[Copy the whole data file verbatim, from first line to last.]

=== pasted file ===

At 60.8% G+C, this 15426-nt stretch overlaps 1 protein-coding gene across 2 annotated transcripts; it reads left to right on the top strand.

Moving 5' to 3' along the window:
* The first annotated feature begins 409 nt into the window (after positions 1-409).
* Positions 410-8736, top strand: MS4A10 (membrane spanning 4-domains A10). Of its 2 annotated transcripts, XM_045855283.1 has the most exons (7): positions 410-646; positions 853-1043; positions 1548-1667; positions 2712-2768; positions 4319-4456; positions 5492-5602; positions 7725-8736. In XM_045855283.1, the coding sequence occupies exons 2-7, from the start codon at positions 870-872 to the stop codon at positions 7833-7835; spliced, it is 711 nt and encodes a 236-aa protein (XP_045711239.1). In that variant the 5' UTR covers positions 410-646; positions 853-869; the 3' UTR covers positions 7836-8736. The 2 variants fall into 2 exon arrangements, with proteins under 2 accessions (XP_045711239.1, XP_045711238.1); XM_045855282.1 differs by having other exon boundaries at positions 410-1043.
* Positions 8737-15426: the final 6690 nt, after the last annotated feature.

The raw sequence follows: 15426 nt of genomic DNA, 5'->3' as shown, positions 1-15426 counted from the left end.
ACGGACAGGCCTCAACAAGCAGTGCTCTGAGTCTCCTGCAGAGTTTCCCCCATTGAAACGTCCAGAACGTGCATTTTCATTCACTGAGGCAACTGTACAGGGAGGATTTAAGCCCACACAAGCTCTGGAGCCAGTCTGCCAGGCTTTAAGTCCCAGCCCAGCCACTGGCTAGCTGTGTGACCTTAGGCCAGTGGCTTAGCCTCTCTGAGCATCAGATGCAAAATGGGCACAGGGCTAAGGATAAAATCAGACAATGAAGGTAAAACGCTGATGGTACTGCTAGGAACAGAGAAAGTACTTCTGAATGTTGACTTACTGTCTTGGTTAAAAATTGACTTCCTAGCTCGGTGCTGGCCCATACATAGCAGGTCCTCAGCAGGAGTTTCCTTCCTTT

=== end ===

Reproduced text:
At 60.8% G+C, this 15426-nt stretch overlaps 1 protein-coding gene across 2 annotated transcripts; it reads left to right on the top strand.

Moving 5' to 3' along the window:
* The first annotated feature begins 409 nt into the window (after positions 1-409).
* Positions 410-8736, top strand: MS4A10 (membrane spanning 4-domains A10). Of its 2 annotated transcripts, XM_045855283.1 has the most exons (7): positions 410-646; positions 853-1043; positions 1548-1667; positions 2712-2768; positions 4319-4456; positions 5492-5602; positions 7725-8736. In XM_045855283.1, the coding sequence occupies exons 2-7, from the start codon at positions 870-872 to the stop codon at positions 7833-7835; spliced, it is 711 nt and encodes a 236-aa protein (XP_045711239.1). In that variant the 5' UTR covers positions 410-646; positions 853-869; the 3' UTR covers positions 7836-8736. The 2 variants fall into 2 exon arrangements, with proteins under 2 accessions (XP_045711239.1, XP_045711238.1); XM_045855282.1 differs by having other exon boundaries at positions 410-1043.
* Positions 8737-15426: the final 6690 nt, after the last annotated feature.

The raw sequence follows: 15426 nt of genomic DNA, 5'->3' as shown, positions 1-15426 counted from the left end.
ACGGACAGGCCTCAACAAGCAGTGCTCTGAGTCTCCTGCAGAGTTTCCCCCATTGAAACGTCCAGAACGTGCATTTTCATTCACTGAGGCAACTGTACAGGGAGGATTTAAGCCCACACAAGCTCTGGAGCCAGTCTGCCAGGCTTTAAGTCCCAGCCCAGCCACTGGCTAGCTGTGTGACCTTAGGCCAGTGGCTTAGCCTCTCTGAGCATCAGATGCAAAATGGGCACAGGGCTAAGGATAAAATCAGACAATGAAGGTAAAACGCTGATGGTACTGCTAGGAACAGAGAAAGTACTTCTGAATGTTGACTTACTGTCTTGGTTAAAAATTGACTTCCTAGCTCGGTGCTGGCCCATACATAGCAGGTCCTCAGCAGGAGTTTCCTTCCTTT